Yoga is an art and science of human life. It is a useful technique to keep one physically fit and mentally prepared to discover the real nature of consciousness. This quest has been the foundation of all great Yogic teachings and the goal of many great mystics. There is evidence in history that the practice of Yoga dates back to pre-Vedic Indian traditions. Yoga is mentioned in the Rig Veda where sages used to follow and practice Yogic kriya with meditation. Yoga is a group of physical, mental and spiritual practices and is one of the six Āstika (orthodox) schools of Hindu philosophical traditions. It is the base for effective meditation which is in fact the first step to connect with the inner soul.
It is considered as a form of low-impact exercise and stress-reduction and is estimated to be practiced by 20 million people in the US alone. The US National Library of Medicine’s bibliographic database shows that in 1968, seven studies were already published on Yoga. Now, in recent years, there have been over 250 studies which have scientifically described and explained Yoga.
According to a Boston University Health Center report published in 2010, Yoga not only improves cognitive thinking but also helps to fight anxiety and depression. Doing Yoga only three times a week can help to remove toxic cells from the brain and improve positivity thinking. The Ohio State University has also published an article, which reveals that long-term Yoga can help to combat stress in daily life. One of the amazing benefits of Yoga is that it connects one with one's inner-self. The process is meditation. The results can be seen in the form of boosted self-confidence and positive attitude towards life. It makes one more productive at the workplace and improves creativity.
Swami Vivekananda introduced meditation to the West. In his book ‘Raja Yoga’, he widely discussed meditation, its purpose and procedure. He described meditation as a bridge that connects human soul to God. He defined meditation as a state when the mind has been trained to remain fixed on a certain internal or external location. Yoga begins with the body, goes to the mind and aims to unravel the inner nature of our being.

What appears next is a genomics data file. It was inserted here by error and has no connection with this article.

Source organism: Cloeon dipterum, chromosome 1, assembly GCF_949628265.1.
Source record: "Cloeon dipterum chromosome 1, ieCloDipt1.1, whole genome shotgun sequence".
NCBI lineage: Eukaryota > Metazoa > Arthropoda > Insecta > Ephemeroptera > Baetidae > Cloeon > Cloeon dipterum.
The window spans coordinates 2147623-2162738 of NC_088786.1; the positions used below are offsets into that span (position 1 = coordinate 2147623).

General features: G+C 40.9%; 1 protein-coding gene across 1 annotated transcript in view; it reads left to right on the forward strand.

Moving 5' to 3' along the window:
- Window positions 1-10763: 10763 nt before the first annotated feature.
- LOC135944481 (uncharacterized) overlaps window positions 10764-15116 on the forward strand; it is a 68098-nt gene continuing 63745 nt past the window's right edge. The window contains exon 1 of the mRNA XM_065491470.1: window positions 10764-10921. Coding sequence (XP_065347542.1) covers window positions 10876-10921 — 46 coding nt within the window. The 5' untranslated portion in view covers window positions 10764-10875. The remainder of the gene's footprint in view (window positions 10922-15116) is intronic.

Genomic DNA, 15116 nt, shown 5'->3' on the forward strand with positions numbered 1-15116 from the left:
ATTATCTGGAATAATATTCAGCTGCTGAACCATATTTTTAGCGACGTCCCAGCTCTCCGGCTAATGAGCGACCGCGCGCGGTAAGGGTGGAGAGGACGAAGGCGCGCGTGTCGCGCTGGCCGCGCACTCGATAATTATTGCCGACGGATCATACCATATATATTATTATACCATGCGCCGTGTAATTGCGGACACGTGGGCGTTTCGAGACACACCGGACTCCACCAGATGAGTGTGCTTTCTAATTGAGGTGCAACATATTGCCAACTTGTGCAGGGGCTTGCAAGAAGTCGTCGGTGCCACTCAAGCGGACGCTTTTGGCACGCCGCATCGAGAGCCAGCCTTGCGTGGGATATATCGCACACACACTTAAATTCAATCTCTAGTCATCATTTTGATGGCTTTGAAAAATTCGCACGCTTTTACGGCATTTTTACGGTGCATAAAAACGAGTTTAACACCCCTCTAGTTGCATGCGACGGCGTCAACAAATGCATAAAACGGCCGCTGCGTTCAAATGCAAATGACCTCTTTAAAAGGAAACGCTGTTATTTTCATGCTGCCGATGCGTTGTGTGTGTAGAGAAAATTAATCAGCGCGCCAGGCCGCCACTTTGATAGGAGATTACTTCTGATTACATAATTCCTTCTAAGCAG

Consciousness remains a secret to science, in spite of numerous specialists trying to study, define and explain it. However, one thing is certain. Consciousness is much more than simple awareness or insight, mindfulness or self-awareness or intelligence. An iceberg can be cited as an example to explain consciousness. Less than 10% of most icebergs is above the surface of the water representing the conscious mind comprising of the ego and personality together with sensory impressions, thoughts, feelings, attitudes etc. The significant portion of the iceberg, hidden underneath the surface, represents the unconscious. For many, this unknown part of themselves is a mystery.
If Yoga deals with the mind, why does it begin with the body? Yoga looks at the well-being of the body, mind and spirit. It enhances the complete human experience. Ignorant of our true selves, we derive a false sense of identity from what we have, what we do, or who we are connected with - our possessions, our social roles, how others see us etc. Behind this identity is a deeper identity, what is often called the ‘true self’. This can be thought of as the essence of consciousness. This is why the search to discover the nature of one's own innermost essence is the search for ‘true self’.
Yoga has been practiced all over world. Now millions of practitioners widely claim that Yoga not only has therapeutic values but also helps to connect with the inner self through meditation. A recently published systematic review in the Clinical Journal of Pain, where an evaluation of ten randomised controlled trials found patients with chronic low back experiencing short-term effectiveness from practicing Yoga. The study also found moderate evidence for long-term effectiveness of Yoga for chronic low back pain.
Human clinical research now confirms the value of Yoga in prevention and treatment of various diseases. People who practice Yoga regularly reduce the intensity of many diseases such as type 2 diabetes by improving well-being and reducing anxiety. There are now four clinical studies indicating that practice of Yoga improves the condition of those with bronchial asthma. It also lowers blood pressure by a combined effect of reduced stress and improved blood circulation. Yoga has also been found useful in improving obsessive-compulsive behaviour.
The modern lifestyle ties a person to desktop devices like computer and laptop, reducing physical movements and increasing back pain - even in young children. Just five to ten minutes of Yoga in the morning can help to reduce back pain and improve physical stability.
Yoga can help industrial leaders as well. Practising Yoga can ignite the inner spark and help to tap into resources in order to support and bring out the best in business processes. It helps to develop creativity and nurture the power of intuition. It can help business leaders to ensure team functioning and approach issues compassionately. Employees value leaders who are humane and who do not hide behind their authority. Yoga helps one to think big while focusing on the details – which is a key managerial attribute essential in running large organisations.